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Can I Please Feed the Animals?

Can I Please Feed the Animals?

When you come visit Yellowstone Bear World, you’ll see lots of exciting wildlife—and lots of “Please Don’t Feed the Wildlife” signs. While that motto has become a funny photo-op or t-shirt print, we aren’t joking when we say it. Feeding the wildlife around Yellowstone can pose a serious threat to both you and the animals. What’s All the Fuss About? When you give a wild animal a piece of your granola bar, there are consequences far beyond the fact that you...

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Your Next Family Vacation

Your Next Family Vacation

Family vacations: stuffing more coolers and bags than you knew you owned into every open spot in the car; squinting your eyes at every street sign to be the first one to find Q in the alphabet game; waking up in a position you didn’t think you could sleep in. We all remember our best family trips for years afterward, and we want to create those same cherished memories for our own kids. If you’re searching for an unforgettable vacation, look no further than...

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Yellowstone Wildlife Spotlight: Gray Wolf

Yellowstone Wildlife Spotlight: Gray Wolf

Next up in our series of animal spotlights, we have the gray wolf. Like many other Yellowstone animals, gray wolves faced extinction at one point in history. But in recent years their packs have a made a comeback in Alaska, Canada, northern Washington, northern Idaho, northern Montana, northeast Minnesota, and of course, Yellowstone. The gray wolf is an important predator in its ecosystems. It balances animal populations by hunting moose, caribou, deer, and smaller...

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Yellowstone Wildlife Spotlight: American Bison

Yellowstone Wildlife Spotlight: American Bison

Here at Bear World, you’ll find a variety of Yellowstone wildlife. Probably one of the most notable (beside the bears of course) is the American bison—or as many people know them, buffalo. Bison are the hulking herd animals of Yellowstone, roaming in groups across the grasslands. Bulls grow up to be around six feet tall and twelve feet long while cows are five feet tall and eight feet long. With dimensions like that, these bison can weigh up to 2,000...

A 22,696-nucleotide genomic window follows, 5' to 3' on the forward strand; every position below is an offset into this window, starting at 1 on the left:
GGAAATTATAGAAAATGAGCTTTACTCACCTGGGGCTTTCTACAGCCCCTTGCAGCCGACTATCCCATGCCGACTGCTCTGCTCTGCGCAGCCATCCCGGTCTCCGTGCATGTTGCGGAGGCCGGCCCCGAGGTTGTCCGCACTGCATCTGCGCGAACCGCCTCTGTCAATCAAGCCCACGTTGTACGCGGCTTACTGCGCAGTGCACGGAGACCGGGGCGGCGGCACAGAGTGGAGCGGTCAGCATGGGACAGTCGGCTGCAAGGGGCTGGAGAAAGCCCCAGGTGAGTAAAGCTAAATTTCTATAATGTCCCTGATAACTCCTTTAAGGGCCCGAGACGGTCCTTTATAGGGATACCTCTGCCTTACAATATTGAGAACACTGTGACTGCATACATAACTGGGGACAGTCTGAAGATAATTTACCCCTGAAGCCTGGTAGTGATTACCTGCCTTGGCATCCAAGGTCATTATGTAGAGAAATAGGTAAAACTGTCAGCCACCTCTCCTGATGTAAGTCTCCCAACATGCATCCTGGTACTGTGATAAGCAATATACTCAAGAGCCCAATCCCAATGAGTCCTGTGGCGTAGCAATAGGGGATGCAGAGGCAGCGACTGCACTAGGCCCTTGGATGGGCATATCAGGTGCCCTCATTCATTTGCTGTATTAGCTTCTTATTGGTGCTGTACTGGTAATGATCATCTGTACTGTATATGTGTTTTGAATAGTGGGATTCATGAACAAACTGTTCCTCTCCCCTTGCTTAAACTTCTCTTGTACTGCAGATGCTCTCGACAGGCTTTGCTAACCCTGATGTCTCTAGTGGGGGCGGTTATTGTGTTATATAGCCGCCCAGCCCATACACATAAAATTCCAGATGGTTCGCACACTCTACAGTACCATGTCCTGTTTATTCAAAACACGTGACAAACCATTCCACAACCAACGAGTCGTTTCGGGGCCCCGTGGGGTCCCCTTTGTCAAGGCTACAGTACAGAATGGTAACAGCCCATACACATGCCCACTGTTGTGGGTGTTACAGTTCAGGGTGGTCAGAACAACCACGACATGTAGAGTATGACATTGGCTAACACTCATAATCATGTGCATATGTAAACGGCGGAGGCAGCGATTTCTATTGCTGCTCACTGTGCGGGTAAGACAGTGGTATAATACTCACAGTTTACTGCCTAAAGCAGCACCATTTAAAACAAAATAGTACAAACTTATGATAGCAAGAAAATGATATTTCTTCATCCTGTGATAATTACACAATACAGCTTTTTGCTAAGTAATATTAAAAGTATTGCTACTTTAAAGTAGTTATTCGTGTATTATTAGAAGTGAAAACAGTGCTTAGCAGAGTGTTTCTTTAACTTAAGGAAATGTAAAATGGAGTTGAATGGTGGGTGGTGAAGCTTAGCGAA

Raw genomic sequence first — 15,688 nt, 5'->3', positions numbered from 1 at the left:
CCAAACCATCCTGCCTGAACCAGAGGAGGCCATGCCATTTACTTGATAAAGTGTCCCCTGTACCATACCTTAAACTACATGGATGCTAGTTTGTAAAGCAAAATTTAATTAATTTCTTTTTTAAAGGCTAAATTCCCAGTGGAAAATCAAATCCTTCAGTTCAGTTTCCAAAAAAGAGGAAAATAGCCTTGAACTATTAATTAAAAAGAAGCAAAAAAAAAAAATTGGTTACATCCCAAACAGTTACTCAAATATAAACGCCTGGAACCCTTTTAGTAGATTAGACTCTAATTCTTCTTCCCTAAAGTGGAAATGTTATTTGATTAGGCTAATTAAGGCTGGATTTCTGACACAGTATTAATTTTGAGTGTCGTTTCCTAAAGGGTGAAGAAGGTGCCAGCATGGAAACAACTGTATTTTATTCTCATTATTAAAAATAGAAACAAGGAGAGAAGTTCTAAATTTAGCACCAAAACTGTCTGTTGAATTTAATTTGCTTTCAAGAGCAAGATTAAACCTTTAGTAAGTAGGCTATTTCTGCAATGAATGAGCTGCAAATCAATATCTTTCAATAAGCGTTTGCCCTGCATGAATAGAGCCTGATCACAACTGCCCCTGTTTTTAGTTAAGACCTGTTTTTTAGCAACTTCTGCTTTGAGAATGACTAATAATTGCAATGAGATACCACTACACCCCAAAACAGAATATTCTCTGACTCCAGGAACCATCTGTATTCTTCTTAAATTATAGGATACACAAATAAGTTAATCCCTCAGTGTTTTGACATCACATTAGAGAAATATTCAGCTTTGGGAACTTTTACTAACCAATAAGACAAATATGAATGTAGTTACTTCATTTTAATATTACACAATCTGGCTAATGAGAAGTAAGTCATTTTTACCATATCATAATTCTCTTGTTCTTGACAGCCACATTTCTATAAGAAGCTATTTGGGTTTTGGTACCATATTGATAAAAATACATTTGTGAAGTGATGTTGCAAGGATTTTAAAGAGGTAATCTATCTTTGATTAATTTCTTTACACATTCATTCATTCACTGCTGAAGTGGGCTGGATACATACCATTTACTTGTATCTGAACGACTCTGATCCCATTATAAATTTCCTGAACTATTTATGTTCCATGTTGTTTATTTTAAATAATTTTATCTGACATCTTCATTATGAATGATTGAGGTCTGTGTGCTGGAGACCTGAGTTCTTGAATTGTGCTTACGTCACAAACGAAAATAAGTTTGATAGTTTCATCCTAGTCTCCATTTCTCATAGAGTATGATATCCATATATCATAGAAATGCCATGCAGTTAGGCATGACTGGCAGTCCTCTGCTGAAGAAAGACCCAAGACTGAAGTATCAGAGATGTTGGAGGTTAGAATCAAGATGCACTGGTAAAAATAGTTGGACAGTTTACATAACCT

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The Super Sniffers

You may have heard the surprising statistic that a bear’s sense of smell is seven times greater than that of a bloodhound (which can already pick out smells 1,000 times better than a human being). Bears are leagues ahead of us when it comes to sniffing out mates, danger, and most importantly, food. While you might be able to detect fresh baked chocolate chip cookies when you walk into your home, bears can catch the scent of their prey from a few miles away—or around...

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How Do Bears Spend the Winter?

With the approaching winter, you may be looking forward to ice-skating, hot chocolate, knitted scarves, snowball fights, and gift-giving. Or you might be dreading scraping off your car in the morning before work. Either way, you have a pretty good idea of how you will spend your winter months. But what about bears? Do you know how these famous animals will spend the season? Hibernation…? Thanks to decades of cartoons and movies, we all think of bears as soon as we...

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The Iconic Teddy Bear

What do America’s 26th president and a large, lumbering omnivore have in common? They both passed their names on to a small, cuddly creation we know as the Teddy bear. Across the globe, both children and adults recognize the Teddy bear even over a century after its invention. You probably remember snuggling one yourself as a kid—or maybe just last night. But why do we call them Teddy bears? How did our favorite grizzly and black bears become associated with the...

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GRIZZY BEARS!!!!!

GRIZZY BEARS!!!!!

The word “grizzly” in its name refers to “grizzled” or grey hairs in its fur, but when naturalist George Ord formally named the bear in 1815, he misunderstood the word as “grisly”. The grizzly bear is a subspecies of the brown bear. A pronounced muscular hump occurs on their shoulders which strengthens their front limbs for digging and running. Grizzlies can attain a speed of about 35 mph. Once mated with a male in the summer, the...

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Elk (Cervus elaphus)

Elk (Cervus elaphus)

Bull = Male adult; Cow = Female adult; Calf = baby; Spike = Yearling male Calves are Typically born in late May through early June and are born spotted and scentless An elks diet consists mostly of grasses, forbs, shrubs, tree bark, and twigs An elk’s stomach has four chambers: the first stores food, and the other three digest it Antlers = Only male elk have antlers; Bulls shed and grow a new set of antlers every year; New antlers are covered in fuzzy skin called...

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Bison

Bison

Also known as the American buffalo (although it isn’t related to the true buffalo). Due to their large size few predators attack bison. However, wolf packs can take down a bison. There are even documented cases of a single wolf taking down bison The bison’s main food is grass. The rutting, or mating, season lasts from June through September with peak activity in July and August. At this time, the older bulls rejoin the herd and fights often take place...

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